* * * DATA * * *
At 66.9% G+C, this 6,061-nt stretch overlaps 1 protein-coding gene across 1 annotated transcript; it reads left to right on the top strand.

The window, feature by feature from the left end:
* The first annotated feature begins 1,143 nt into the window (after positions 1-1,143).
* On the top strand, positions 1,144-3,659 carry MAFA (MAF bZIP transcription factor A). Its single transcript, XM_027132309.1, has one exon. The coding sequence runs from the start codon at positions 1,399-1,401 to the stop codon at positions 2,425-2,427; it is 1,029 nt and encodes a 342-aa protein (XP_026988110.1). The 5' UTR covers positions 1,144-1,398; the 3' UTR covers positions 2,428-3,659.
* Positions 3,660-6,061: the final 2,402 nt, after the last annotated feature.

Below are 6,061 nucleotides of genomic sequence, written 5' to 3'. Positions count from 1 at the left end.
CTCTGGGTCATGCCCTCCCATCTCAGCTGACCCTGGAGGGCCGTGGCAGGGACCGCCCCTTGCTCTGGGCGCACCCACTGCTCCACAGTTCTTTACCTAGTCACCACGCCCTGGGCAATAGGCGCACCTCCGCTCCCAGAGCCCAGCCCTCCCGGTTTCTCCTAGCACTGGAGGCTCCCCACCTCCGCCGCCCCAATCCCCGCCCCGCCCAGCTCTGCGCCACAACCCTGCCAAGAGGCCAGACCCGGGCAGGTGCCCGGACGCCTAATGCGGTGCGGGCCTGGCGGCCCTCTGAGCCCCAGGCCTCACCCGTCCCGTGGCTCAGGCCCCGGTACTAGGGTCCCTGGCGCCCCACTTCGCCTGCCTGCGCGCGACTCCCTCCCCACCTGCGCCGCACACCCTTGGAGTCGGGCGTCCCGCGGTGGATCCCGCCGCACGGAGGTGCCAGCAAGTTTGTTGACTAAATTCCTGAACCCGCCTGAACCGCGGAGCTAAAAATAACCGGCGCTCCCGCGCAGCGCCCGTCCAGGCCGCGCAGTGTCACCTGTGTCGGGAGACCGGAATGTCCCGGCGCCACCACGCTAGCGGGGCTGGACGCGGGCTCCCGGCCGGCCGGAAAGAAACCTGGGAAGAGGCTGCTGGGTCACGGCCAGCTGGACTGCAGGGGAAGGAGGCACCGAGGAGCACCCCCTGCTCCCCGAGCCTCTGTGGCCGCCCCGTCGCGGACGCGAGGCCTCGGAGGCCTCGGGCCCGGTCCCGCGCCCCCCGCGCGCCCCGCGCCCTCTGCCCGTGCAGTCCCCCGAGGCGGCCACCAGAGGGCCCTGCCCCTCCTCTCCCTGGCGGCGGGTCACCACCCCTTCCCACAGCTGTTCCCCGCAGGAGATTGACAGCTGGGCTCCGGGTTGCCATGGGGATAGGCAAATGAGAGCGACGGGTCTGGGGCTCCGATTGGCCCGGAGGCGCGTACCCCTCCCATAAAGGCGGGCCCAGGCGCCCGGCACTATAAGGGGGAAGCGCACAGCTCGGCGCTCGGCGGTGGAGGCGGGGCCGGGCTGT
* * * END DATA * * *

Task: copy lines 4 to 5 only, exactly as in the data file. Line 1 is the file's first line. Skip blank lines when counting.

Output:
* On the top strand, positions 1,144-3,659 carry MAFA (MAF bZIP transcription factor A). Its single transcript, XM_027132309.1, has one exon. The coding sequence runs from the start codon at positions 1,399-1,401 to the stop codon at positions 2,425-2,427; it is 1,029 nt and encodes a 342-aa protein (XP_026988110.1). The 5' UTR covers positions 1,144-1,398; the 3' UTR covers positions 2,428-3,659.
* Positions 3,660-6,061: the final 2,402 nt, after the last annotated feature.